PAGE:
Model G20: Local state school students recreate the G20

High school students simulate major G20 debates as part of an initiative to bring the G20 to classrooms across the country. Today the Leaders’ Summit took place in a school in Chacarita, in the city of Buenos Aires.

The second Model G20 exercise started today in the city of Buenos Aires, a way for high school students to experience first-hand the dynamics of the G20. Organized by the Argentine G20 presidency, the Ministry of Education and the National Institute for Youth, the initiative is being rolled out in public schools across the country.

At General José de San Martín High School in Chacarita, in the city of Buenos Aires, students represented the different G20 countries and international organizations. Also taking part were Pedro Villagra Delgado, Argentina’s G20 Sherpa, and Laura Jaitman, Argentina’s G20 Finance Deputy, who talked about their experiences in the 2018 G20.   

"The Model G20 is very important; it awakens young people’s interest in foreign relations and in Argentina’s role as G20 president this year. It may also encourage students to pursue international relations, economics or finance in the future. It also helps make the Argentine G20 more federal and more inclusive,” Villagra Delgado said.

The first Model G20 exercise took place last week at Albert Thomas High School in La Plata, in the province of Buenos Aires. The next events will be held in the cities of Lanús, Corrientes, Gualeguaychú and San Salvador de Jujuy.

The exercises are run by MINU, the civil association that also organizes the Model UN. High school students simulate a Finance Track meeting, a Sherpa Track meeting and a Leaders’ Summit, and debate one of the core priorities of the 2018 G20: the future of work. In this particular instance, students seek to build consensus – one of the key elements of the G20 – on an issue that is particularly relevant for young people today as they contemplate their future professional lives.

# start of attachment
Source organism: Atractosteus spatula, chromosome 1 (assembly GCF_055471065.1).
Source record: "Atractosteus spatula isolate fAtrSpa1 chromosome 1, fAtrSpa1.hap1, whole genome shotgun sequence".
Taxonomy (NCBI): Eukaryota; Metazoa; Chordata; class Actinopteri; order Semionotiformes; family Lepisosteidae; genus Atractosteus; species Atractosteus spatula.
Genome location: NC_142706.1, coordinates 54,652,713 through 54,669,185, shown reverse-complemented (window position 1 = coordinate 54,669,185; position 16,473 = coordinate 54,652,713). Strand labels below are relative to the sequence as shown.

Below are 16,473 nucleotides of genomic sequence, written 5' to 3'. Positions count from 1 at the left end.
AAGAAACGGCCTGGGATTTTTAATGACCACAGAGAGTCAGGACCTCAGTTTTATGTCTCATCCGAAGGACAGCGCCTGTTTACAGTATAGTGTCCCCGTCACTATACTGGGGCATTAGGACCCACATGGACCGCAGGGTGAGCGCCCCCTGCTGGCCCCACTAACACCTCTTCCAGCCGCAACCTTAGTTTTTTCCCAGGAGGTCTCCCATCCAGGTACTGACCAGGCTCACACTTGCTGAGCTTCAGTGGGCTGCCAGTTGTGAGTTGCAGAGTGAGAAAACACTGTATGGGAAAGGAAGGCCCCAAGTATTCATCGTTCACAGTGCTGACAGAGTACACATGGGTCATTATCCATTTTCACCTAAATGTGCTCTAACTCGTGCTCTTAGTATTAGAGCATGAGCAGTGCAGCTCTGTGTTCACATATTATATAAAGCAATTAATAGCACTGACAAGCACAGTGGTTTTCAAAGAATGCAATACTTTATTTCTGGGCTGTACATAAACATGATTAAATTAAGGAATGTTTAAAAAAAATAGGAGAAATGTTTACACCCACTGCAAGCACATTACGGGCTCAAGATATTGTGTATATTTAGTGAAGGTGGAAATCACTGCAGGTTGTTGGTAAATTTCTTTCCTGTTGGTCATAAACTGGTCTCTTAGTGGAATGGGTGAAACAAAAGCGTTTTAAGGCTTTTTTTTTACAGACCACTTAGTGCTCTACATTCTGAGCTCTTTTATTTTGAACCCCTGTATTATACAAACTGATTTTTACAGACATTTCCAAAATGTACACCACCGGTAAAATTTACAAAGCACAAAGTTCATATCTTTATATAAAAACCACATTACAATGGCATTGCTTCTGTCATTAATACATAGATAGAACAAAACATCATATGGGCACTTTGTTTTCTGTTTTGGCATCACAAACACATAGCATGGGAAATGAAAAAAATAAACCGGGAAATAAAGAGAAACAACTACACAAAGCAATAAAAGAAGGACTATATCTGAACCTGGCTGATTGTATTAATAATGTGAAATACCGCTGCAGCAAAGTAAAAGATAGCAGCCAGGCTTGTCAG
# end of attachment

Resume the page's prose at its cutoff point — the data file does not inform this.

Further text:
“This year the G20 member countries will debate issues directly related to education; I welcome the fact that young people in schools are exchanging ideas and thinking about the future,” said Alejandro Finocchiaro, Argentina’s Minister of Education. “Within 10 or 15 years, these children will be among the people responsible for developing our societies and economies, working towards a fairer and more sustainable world.”

The Model G20 require students to study the dynamics of the G20 and work on their interventions for over a month. This includes in-depth studies of the countries and international organizations they will represent during the exercise, as well as two training sessions. In the first training session, students learn how the G20 works, how the discussions are held and how a communiqué is drafted. The second is a more detailed question and answer session that helps them to cement their positions on the key issues in their portfolios.

The actual simulation sees each country and international organization represented by three students: the sherpa, who represents the president or the head of government; the finance minister, who leads the economic track; and the leader or head of state.

In the morning the Sherpa and Finance Tracks work in parallel, debating the future of work from an economic and educational perspective. Meanwhile, the student acting as the leader or head of state follows the work of the two tracks and advises his or her delegation. In the afternoon the leader takes an active role in the Leaders’ Summit, together with the two other members of their delegation.

The Model G20 is designed for students to understand the role and relevance of the G20 and the importance of Argentina’s active membership of the group. The initiative also seeks to promote young people’s involvement in issues relating to international affairs through experiences first-hand.